Update: On his HBO show Sunday night, comedian John Oliver took aim at the controversial pink van campaign that British politicians are using to get out the woman vote, and called it “Barbie Bus.”
“Wow! It is a little insulting that you’re trying to appeal to adult women voters the same way that Mattel attempts to appeal to 8-year-olds,” he said. “The only way it could more patronizing is if its wheels were giant Nuva rings and they refused to let women drive it.”
Here is Oliver’s segment:
Below is Corinne Purtill's original Feb. 15 story.
LONDON, UK — With the national election coming in May, the opposition Labour Party has rolled out a new campaign to engage female voters and try to win back control of the government.
Deputy leader Harriet Harman and other female Labour politicians are criss-crossing the country in a van branded just for this purpose.
Here is the van. It says “Woman to Woman,” and it’s pink. So pink. Very pink.
You know why? Because ladies love pink!
And it’s going to places ladies like to hang out: Schools! Hospitals! The mall!
Harman has taken responsibility for the bus’ color, telling the UK channel ITV that it was designed to get attention.
“The reason it had to be eye-catching is because there’s a big hole in our democratic politics at the moment. In 2010 at the last general election, 9.1 million women didn’t vote,” she said.
Asked by the Huffington Post if it was patronizing, she pointed out, “Well, it doesn’t have big eyelashes on the front.” True!
“This aggressive gender segregation is a consequence of big company marketing tactics,” said one critic last week. “Why should young girls be brought up in an all pink environment? It does not reflect the real world.”
Wait, sorry — that was female Labour parliamentarian and electrical engineer Chi Onwurah, criticizing the pinkification of girls’ toys.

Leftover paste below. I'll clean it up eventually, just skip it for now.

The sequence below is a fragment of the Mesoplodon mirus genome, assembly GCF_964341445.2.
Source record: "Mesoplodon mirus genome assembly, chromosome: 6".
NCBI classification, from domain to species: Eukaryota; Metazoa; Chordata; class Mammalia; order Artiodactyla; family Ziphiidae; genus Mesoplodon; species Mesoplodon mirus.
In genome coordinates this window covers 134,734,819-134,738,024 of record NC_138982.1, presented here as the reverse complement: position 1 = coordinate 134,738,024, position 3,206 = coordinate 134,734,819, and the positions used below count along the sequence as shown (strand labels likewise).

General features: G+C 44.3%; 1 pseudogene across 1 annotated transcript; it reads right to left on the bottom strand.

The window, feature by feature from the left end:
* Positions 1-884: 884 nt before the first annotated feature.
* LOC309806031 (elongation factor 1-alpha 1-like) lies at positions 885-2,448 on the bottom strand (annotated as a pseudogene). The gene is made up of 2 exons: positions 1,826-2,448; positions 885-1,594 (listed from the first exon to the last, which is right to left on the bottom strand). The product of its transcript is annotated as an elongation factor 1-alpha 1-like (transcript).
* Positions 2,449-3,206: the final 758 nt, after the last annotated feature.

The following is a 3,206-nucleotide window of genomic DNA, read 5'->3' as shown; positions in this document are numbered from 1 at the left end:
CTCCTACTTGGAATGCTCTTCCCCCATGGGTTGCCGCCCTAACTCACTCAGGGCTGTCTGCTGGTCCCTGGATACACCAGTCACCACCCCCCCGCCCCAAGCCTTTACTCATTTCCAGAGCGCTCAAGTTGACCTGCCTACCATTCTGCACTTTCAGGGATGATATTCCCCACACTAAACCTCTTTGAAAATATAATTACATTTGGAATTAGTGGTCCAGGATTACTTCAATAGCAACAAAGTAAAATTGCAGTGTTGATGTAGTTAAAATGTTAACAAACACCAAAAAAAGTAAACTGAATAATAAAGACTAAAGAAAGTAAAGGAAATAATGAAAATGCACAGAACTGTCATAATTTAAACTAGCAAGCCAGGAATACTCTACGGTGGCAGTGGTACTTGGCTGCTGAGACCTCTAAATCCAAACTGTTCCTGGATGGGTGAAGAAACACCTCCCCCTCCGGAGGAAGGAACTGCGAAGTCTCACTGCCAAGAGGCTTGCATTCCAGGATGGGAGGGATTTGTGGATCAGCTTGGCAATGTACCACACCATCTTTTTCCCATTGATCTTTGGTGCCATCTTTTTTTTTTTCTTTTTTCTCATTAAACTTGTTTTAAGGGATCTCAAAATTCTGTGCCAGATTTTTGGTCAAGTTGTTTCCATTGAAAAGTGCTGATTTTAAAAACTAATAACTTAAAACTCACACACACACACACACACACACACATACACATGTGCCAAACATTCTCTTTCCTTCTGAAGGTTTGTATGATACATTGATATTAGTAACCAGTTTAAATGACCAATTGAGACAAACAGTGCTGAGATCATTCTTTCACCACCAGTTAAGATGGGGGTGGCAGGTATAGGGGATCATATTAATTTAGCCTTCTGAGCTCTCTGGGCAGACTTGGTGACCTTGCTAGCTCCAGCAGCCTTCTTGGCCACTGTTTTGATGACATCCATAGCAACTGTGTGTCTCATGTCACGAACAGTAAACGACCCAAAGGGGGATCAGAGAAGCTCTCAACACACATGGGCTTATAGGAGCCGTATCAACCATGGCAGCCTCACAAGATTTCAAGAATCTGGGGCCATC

And some said it had been done before.
On Wednesday, Harman did a live chat with the users of the UK forum Mumsnet. They had challenging questions on everything from lawmakers’ expense account abuse to housing costs to policies for working parents.
When it came to the van, though:
A photo posted by Corinne Purtill (@corinnepurtill) on
At the van’s stop at a grocery store in the London suburb of Stevenage, a man barged in on a roundtable discussion with female voters to complain that it was “dividing up the men and women.”
Harman was also confronted by a male protester — who looked suspiciously like the man in the grocery store — wearing a T-shirt saying “This is what a victim of a feminist looks like.” (Don’t laugh. Maybe he was beaten in an alley with an Andrea Dworkin anthology. We don’t know his pain.)
This man has come to protest Harriet Harman's "anti equality" campaign pic.twitter.com/66C9OxS3Qv— Emily Ashton (@elashton) February 11, 2015
Others have pointed out that the pink van could actually be a brilliant piece of political strategy.
Tip: Women's vision is based on pink. If encroaching on a woman's territory, don't wear pink, then she won't be able to see you. #PinkVan— Dean Burnett (@garwboy) February 11, 2015
Marketing geniuses have already proven the efficacy of pink in helping women overcome the difficulties of using pens:
And trail mix:
And fish hook removers:
Labour is hopeful that the media attention on the pink van (or Barbie Bus, as it’s known on Twitter) won’t distract from their message. And look — other colors have their problems too.
“We looked at a darker red but it looked like a Pret a Manger van,” Harman said.